Medication Error Disclosure: Ethics and Legalities

Introduction

Nurses can make errors during their practice for different reasons – the lack of attention or time, tiredness, and stress. These mistakes can be small or substantial, potentially affecting patient’s health and hurting their well-being. Thus, if a nurse makes a mistake, their following actions are significant in resolving the situation. Currently, nursing code of ethics includes a discussion about patient safety and mentions disclosure as a necessary practice among healthcare professionals (ANA, 2015). Some nurses may feel discouraged from reporting accidents to their superiors and patients because of a punitive culture established in some organizations (Harrison et al., 2014). Nonetheless, it is vital for healthcare providers to remember that patients’ health is the focus of healthcare and nondisclosure of medical errors has serious ethical and legal consequences for them. Nursing profession requires specialists to protect patients’ health and make sure that their treatment is safe – they should report all errors using established systems and encourage safe practices to lower the rate of errors.

Upon choosing to pursue the career of nursing, people have to commit to the code of ethics developed for all specialists in the field. The focus of the document’s most recent version and its central ideology is holistic – patients should be respected and treated as individuals with needs, wants, and rights (ANA, 2015). Furthermore, nurses should accept that caring for people is their professional duty. Thus, they are required to support patients’ safety in relation to their health. If a nurse or other professional makes a mistake that is directly connected to the patient’s health, they should disclose this information and mitigate the outcomes not only because of personal beliefs but because of duties prescribed to this profession. As the code states, “when errors or near misses occur, nurses must follow institutional guidelines in reporting such events … and must ensure responsible disclosure of errors to patients” (ANA, 2015, p. 11). Therefore, there exists an ethical obligation to act in cases where errors occur.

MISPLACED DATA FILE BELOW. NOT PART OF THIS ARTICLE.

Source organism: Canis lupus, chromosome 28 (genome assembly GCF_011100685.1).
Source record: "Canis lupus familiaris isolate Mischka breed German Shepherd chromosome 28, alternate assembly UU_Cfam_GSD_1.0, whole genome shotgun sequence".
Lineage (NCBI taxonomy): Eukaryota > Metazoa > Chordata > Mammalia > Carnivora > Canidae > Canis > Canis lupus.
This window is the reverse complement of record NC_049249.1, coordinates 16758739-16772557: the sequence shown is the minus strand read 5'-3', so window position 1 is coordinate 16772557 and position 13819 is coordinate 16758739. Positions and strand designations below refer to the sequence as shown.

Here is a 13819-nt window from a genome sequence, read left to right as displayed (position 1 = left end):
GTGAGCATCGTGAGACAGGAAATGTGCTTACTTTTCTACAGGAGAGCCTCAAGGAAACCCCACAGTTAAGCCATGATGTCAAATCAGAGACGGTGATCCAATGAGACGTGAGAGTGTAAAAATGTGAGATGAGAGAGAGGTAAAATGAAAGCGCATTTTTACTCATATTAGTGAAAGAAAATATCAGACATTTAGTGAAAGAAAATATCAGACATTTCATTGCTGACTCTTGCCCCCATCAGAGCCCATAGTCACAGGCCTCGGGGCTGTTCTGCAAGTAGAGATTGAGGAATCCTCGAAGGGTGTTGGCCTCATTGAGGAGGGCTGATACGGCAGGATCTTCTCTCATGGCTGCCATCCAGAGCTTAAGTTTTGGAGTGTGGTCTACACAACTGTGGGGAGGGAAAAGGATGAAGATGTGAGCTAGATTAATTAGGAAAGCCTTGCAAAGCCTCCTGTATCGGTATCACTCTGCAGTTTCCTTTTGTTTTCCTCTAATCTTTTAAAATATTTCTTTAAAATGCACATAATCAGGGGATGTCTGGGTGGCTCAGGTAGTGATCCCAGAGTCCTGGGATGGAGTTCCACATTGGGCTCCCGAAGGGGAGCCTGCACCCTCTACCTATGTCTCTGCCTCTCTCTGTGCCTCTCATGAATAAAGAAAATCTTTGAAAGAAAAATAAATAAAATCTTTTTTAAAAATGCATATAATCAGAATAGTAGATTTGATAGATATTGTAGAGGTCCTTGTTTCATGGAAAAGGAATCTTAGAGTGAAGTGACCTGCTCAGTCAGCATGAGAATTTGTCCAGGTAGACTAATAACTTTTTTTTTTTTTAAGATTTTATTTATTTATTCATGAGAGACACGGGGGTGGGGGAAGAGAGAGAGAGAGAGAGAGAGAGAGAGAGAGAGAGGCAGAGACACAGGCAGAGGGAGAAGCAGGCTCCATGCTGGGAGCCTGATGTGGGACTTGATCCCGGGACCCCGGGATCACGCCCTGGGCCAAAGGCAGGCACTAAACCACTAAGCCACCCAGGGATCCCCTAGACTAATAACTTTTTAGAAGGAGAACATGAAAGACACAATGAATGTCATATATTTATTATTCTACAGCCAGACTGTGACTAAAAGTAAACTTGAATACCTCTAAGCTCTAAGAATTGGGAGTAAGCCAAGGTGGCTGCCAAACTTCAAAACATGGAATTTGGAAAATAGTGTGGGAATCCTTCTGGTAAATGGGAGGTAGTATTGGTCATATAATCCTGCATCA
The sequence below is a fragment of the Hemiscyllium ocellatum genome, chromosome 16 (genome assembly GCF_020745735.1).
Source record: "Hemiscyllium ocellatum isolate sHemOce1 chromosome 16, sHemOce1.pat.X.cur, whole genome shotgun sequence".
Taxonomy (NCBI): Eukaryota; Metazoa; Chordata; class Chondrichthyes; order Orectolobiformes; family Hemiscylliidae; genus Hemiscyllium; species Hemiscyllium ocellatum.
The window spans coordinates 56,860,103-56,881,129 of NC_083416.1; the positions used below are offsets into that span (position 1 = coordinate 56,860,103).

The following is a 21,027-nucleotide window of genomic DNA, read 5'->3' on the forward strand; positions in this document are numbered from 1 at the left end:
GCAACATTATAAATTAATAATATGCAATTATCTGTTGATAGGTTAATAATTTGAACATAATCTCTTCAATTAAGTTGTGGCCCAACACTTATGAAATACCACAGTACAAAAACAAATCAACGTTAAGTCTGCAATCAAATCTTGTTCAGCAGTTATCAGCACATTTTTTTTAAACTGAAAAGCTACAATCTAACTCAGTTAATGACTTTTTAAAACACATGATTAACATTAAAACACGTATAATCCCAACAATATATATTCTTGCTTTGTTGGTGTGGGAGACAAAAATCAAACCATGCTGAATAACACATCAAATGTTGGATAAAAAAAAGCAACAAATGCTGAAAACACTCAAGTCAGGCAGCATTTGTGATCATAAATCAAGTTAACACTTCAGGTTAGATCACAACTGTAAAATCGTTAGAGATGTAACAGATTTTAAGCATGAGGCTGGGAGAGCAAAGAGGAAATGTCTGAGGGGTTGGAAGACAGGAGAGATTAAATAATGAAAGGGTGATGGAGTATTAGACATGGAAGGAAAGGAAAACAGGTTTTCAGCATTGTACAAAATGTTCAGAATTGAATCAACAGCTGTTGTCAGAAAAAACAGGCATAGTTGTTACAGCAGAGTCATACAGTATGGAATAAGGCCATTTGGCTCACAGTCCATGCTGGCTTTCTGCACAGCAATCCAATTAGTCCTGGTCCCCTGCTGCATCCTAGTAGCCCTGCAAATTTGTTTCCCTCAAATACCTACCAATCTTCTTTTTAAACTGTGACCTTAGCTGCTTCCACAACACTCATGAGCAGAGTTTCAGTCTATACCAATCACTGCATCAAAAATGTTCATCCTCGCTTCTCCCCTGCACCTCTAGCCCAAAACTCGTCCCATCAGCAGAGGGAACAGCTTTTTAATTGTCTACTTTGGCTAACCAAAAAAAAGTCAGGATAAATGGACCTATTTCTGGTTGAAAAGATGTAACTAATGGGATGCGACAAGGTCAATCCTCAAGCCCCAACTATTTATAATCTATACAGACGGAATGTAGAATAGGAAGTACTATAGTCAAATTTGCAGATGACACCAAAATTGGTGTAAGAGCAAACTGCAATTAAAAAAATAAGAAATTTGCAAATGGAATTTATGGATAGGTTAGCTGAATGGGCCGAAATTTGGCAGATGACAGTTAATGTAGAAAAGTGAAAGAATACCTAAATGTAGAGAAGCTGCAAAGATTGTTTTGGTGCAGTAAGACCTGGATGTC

Some legal outcomes to one’s failure to disclose potentially harmful information also exist in nurses’ practice. They may differ from one state to another, but they generally encourage transparency and patient protection. For instance, the New Jersey Department of Health has a particular procedure that gives healthcare providers an opportunity to report errors to the authorities. It is called the Patient Safety Reporting System, and it is designed to comply with the Patient Safety Act – it is confidential and focused on non-punitive actions (State of New Jersey Department of Health, 2018). However, if a nurse fails to disclose the problem and it leads to adverse effects or becomes known, this person can face legal charges.

Actions of an Advanced Practice Nurse